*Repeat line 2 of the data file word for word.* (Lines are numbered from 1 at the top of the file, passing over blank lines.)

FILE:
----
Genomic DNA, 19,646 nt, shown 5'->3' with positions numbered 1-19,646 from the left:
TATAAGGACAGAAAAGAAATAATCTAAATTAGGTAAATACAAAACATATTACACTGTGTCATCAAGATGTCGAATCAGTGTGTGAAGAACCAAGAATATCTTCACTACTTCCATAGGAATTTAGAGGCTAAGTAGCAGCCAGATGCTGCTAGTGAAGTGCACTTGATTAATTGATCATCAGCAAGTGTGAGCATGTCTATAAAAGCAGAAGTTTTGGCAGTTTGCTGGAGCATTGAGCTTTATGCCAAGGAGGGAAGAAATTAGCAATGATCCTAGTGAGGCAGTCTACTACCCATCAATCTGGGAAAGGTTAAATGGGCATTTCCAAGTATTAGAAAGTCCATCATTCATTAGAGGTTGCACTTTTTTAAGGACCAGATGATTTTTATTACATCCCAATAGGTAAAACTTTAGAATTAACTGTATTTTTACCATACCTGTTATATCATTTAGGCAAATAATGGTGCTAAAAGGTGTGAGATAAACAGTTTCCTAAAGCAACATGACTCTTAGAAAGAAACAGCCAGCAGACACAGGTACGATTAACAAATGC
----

TATAAGGACAGAAAAGAAATAATCTAAATTAGGTAAATACAAAACATATTACACTGTGTCATCAAGATGTCGAATCAGTGTGTGAAGAACCAAGAATATCTTCACTACTTCCATAGGAATTTAGAGGCTAAGTAGCAGCCAGATGCTGCTAGTGAAGTGCACTTGATTAATTGATCATCAGCAAGTGTGAGCATGTCTATAAAAGCAGAAGTTTTGGCAGTTTGCTGGAGCATTGAGCTTTATGCCAAGGAGGGAAGAAATTAGCAATGATCCTAGTGAGGCAGTCTACTACCCATCAATCTGGGAAAGGTTAAATGGGCATTTCCAAGTATTAGAAAGTCCATCATTCATTAGAGGTTGCACTTTTTTAAGGACCAGATGATTTTTATTACATCCCAATAGGTAAAACTTTAGAATTAACTGTATTTTTACCATACCTGTTATATCATTTAGGCAAATAATGGTGCTAAAAGGTGTGAGATAAACAGTTTCCTAAAGCAACATGACTCTTAGAAAGAAACAGCCAGCAGACACAGGTACGATTAACAAATGC